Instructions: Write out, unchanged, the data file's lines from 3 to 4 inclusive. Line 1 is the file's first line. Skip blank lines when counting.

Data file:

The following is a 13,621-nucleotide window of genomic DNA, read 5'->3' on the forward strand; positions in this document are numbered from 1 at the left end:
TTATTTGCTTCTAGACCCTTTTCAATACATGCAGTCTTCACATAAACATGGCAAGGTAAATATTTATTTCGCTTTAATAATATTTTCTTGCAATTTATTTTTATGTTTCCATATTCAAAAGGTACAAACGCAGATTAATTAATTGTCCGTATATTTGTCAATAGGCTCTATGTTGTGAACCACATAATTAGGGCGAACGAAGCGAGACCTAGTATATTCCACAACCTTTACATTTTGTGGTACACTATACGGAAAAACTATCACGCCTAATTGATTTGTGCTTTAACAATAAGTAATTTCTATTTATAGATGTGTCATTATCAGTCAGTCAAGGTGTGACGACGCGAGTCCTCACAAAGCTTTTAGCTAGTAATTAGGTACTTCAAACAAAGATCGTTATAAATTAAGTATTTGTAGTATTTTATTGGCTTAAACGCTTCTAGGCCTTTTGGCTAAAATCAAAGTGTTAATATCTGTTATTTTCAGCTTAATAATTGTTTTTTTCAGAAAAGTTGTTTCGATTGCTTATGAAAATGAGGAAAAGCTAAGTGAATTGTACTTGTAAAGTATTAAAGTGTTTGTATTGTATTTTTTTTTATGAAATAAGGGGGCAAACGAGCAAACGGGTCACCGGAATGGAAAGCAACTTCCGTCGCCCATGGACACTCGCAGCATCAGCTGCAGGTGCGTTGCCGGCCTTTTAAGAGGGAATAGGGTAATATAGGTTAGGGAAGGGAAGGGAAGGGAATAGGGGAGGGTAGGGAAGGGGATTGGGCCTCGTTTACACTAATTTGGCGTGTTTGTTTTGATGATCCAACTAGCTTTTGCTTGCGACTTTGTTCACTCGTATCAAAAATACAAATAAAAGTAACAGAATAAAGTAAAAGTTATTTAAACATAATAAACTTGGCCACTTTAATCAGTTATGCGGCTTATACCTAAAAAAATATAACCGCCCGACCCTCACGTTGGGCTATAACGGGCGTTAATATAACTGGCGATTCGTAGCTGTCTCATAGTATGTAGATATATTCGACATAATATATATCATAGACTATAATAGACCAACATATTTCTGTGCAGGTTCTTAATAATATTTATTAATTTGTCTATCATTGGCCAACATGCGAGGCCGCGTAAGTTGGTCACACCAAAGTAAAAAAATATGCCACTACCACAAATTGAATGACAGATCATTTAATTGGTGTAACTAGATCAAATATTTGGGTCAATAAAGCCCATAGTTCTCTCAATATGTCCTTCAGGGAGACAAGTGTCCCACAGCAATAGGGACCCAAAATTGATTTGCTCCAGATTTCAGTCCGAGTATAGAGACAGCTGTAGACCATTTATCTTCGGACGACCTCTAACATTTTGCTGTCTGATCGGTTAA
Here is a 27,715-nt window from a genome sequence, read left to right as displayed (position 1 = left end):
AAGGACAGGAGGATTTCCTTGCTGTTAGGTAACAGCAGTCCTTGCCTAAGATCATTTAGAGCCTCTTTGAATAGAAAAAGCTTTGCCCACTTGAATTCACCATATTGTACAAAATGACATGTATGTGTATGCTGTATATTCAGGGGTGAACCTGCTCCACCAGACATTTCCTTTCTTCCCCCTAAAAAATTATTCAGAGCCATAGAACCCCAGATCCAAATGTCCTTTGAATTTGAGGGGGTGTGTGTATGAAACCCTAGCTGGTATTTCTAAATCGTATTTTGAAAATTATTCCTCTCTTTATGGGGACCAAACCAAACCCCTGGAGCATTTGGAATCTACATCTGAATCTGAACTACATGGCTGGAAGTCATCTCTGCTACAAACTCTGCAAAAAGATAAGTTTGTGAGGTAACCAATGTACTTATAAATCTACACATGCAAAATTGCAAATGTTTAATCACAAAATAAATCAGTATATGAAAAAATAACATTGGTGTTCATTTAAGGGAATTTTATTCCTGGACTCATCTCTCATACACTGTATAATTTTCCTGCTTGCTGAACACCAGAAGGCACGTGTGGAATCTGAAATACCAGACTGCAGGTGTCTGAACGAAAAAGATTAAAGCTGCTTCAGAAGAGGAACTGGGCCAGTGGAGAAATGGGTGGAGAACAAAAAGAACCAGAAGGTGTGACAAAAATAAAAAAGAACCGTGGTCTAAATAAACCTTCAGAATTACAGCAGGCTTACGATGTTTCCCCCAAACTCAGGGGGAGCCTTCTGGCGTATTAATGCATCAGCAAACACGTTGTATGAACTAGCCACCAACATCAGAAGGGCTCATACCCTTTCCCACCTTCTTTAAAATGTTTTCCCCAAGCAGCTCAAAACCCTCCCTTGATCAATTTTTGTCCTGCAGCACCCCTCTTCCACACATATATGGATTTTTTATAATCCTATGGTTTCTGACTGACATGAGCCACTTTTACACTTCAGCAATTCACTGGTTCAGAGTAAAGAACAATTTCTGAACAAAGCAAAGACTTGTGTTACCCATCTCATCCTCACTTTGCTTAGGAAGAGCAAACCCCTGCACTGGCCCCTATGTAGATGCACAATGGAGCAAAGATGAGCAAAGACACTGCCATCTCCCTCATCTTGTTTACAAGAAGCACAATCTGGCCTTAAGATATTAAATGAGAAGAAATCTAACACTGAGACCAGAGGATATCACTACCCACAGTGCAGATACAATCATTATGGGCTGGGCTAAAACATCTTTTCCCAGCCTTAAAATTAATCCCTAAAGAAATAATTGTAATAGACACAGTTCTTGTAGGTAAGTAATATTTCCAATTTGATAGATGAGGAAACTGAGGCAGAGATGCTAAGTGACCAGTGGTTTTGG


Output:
Here is a 27,715-nt window from a genome sequence, read left to right as displayed (position 1 = left end):
AAGGACAGGAGGATTTCCTTGCTGTTAGGTAACAGCAGTCCTTGCCTAAGATCATTTAGAGCCTCTTTGAATAGAAAAAGCTTTGCCCACTTGAATTCACCATATTGTACAAAATGACATGTATGTGTATGCTGTATATTCAGGGGTGAACCTGCTCCACCAGACATTTCCTTTCTTCCCCCTAAAAAATTATTCAGAGCCATAGAACCCCAGATCCAAATGTCCTTTGAATTTGAGGGGGTGTGTGTATGAAACCCTAGCTGGTATTTCTAAATCGTATTTTGAAAATTATTCCTCTCTTTATGGGGACCAAACCAAACCCCTGGAGCATTTGGAATCTACATCTGAATCTGAACTACATGGCTGGAAGTCATCTCTGCTACAAACTCTGCAAAAAGATAAGTTTGTGAGGTAACCAATGTACTTATAAATCTACACATGCAAAATTGCAAATGTTTAATCACAAAATAAATCAGTATATGAAAAAATAACATTGGTGTTCATTTAAGGGAATTTTATTCCTGGACTCATCTCTCATACACTGTATAATTTTCCTGCTTGCTGAACACCAGAAGGCACGTGTGGAATCTGAAATACCAGACTGCAGGTGTCTGAACGAAAAAGATTAAAGCTGCTTCAGAAGAGGAACTGGGCCAGTGGAGAAATGGGTGGAGAACAAAAAGAACCAGAAGGTGTGACAAAAATAAAAAAGAACCGTGGTCTAAATAAACCTTCAGAATTACAGCAGGCTTACGATGTTTCCCCCAAACTCAGGGGGAGCCTTCTGGCGTATTAATGCATCAGCAAACACGTTGTATGAACTAGCCACCAACATCAGAAGGGCTCATACCCTTTCCCACCTTCTTTAAAATGTTTTCCCCAAGCAGCTCAAAACCCTCCCTTGATCAATTTTTGTCCTGCAGCACCCCTCTTCCACACATATATGGATTTTTTATAATCCTATGGTTTCTGACTGACATGAGCCACTTTTACACTTCAGCAATTCACTGGTTCAGAGTAAAGAACAATTTCTGAACAAAGCAAAGACTTGTGTTACCCATCTCATCCTCACTTTGCTTAGGAAGAGCAAACCCCTGCACTGGCCCCTATGTAGATGCACAATGGAGCAAAGATGAGCAAAGACACTGCCATCTCCCTCATCTTGTTTACAAGAAGCACAATCTGGCCTTAAGATATTAAATGAGAAGAAATCTAACACTGAGACCAGAGGATATCACTACCCACAGTGCAGATACAATCATTATGGGCTGGGCTAAAACATCTTTTCCCAGCCTTAAAATTAATCCCTAAAGAAATAATTGTAATAGACACAGTTCTTGTAGGTAAGTAATATTTCCAATTTGATAGATGAGGAAACTGAGGCAGAGATGCTAAGTGACCAGTGGTTTTGG